I argue that the relationship between the two media is more dynamic, and can be better understood by applying ’s concept of dissociation, which Chaim Perelman and Lucie Olbrechts-Tyteca developed to demonstrate how the interaction of differently valued concepts can construct new meaning.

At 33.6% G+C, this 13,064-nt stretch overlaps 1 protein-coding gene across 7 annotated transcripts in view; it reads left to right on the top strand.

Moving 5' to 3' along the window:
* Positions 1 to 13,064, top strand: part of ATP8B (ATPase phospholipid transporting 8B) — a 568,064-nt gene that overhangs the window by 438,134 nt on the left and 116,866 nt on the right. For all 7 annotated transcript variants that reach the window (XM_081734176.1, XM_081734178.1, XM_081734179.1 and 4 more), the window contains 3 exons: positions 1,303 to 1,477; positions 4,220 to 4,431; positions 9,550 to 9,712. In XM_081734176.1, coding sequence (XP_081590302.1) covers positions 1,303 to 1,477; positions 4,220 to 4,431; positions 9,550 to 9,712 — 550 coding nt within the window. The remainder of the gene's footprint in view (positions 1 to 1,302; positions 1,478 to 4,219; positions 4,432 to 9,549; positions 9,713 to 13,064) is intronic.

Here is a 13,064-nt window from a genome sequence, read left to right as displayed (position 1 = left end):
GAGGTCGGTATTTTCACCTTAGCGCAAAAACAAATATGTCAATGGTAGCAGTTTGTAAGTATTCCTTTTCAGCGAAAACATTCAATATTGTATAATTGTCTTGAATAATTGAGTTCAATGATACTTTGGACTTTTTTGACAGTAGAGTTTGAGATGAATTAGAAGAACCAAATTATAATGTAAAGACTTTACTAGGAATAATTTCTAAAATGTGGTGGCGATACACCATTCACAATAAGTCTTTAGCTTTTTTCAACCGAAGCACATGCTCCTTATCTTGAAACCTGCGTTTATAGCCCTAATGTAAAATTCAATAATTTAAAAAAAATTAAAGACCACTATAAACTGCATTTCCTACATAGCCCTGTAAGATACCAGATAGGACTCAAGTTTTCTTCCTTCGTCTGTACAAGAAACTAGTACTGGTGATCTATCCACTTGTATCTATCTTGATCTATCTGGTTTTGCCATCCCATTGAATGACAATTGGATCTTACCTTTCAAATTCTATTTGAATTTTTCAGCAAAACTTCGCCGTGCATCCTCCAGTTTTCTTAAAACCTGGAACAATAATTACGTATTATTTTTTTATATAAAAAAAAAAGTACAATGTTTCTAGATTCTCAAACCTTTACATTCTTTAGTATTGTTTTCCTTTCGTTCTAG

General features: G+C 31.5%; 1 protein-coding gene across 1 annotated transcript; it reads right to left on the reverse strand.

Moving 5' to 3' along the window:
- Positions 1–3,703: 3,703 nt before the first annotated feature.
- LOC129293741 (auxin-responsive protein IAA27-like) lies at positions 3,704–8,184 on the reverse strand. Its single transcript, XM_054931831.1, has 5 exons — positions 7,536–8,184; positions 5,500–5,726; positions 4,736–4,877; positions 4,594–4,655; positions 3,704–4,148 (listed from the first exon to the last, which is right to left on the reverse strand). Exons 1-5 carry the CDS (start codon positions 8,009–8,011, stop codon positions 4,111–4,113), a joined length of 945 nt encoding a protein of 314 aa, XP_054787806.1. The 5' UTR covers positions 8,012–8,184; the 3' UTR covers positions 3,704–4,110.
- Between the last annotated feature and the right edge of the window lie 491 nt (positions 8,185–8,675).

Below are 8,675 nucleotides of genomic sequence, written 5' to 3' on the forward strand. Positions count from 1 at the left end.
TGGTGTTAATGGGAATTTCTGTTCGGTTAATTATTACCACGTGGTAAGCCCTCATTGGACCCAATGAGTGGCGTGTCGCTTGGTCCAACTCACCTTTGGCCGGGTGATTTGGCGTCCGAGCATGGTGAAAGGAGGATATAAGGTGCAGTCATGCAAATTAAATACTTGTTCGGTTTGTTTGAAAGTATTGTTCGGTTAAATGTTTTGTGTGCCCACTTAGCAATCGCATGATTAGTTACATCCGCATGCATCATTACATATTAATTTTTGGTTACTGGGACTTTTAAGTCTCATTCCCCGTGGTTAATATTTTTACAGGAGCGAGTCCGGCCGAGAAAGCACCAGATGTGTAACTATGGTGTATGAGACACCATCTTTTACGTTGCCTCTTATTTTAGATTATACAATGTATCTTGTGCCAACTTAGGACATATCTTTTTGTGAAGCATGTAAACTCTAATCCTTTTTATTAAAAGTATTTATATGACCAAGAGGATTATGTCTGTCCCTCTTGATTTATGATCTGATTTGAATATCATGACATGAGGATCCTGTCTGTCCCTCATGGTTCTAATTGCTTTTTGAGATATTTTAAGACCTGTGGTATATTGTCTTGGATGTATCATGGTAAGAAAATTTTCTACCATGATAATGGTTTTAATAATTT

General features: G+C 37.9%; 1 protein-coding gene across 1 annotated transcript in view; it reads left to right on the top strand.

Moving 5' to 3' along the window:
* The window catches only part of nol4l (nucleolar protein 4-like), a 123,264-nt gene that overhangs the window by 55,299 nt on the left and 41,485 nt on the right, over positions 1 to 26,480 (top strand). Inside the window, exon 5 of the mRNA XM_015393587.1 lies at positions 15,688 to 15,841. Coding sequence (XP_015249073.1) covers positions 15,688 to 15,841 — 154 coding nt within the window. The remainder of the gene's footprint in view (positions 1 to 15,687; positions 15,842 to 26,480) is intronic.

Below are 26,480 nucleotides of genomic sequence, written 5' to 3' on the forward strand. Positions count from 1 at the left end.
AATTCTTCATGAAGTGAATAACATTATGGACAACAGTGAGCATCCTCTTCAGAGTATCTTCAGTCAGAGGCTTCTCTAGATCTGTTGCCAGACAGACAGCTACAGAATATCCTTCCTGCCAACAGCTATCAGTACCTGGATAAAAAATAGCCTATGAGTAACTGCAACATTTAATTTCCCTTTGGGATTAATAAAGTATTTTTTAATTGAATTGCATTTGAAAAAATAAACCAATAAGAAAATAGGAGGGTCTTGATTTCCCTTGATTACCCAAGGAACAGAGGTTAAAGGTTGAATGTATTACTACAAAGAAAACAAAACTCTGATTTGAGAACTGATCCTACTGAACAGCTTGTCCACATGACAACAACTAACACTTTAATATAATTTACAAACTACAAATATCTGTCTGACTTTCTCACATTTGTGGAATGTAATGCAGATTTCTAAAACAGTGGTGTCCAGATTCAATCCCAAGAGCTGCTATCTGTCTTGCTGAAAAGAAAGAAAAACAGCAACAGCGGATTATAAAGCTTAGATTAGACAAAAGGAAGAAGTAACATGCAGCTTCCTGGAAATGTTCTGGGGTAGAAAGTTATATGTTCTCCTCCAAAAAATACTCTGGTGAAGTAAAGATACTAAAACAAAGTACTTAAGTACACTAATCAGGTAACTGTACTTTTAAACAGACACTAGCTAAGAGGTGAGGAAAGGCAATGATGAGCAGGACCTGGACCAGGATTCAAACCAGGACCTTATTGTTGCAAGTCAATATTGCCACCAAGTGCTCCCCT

My dissertation expands the range of dissociation by applying it specifically to visual contexts and using it to critique visual arguments in a series of historical moments when political, religious, and economic factors cause one form of media to be valued over the other: Byzantine Iconoclasm, the late medieval period, the 1950’s advertising boom, and the modern digital age.
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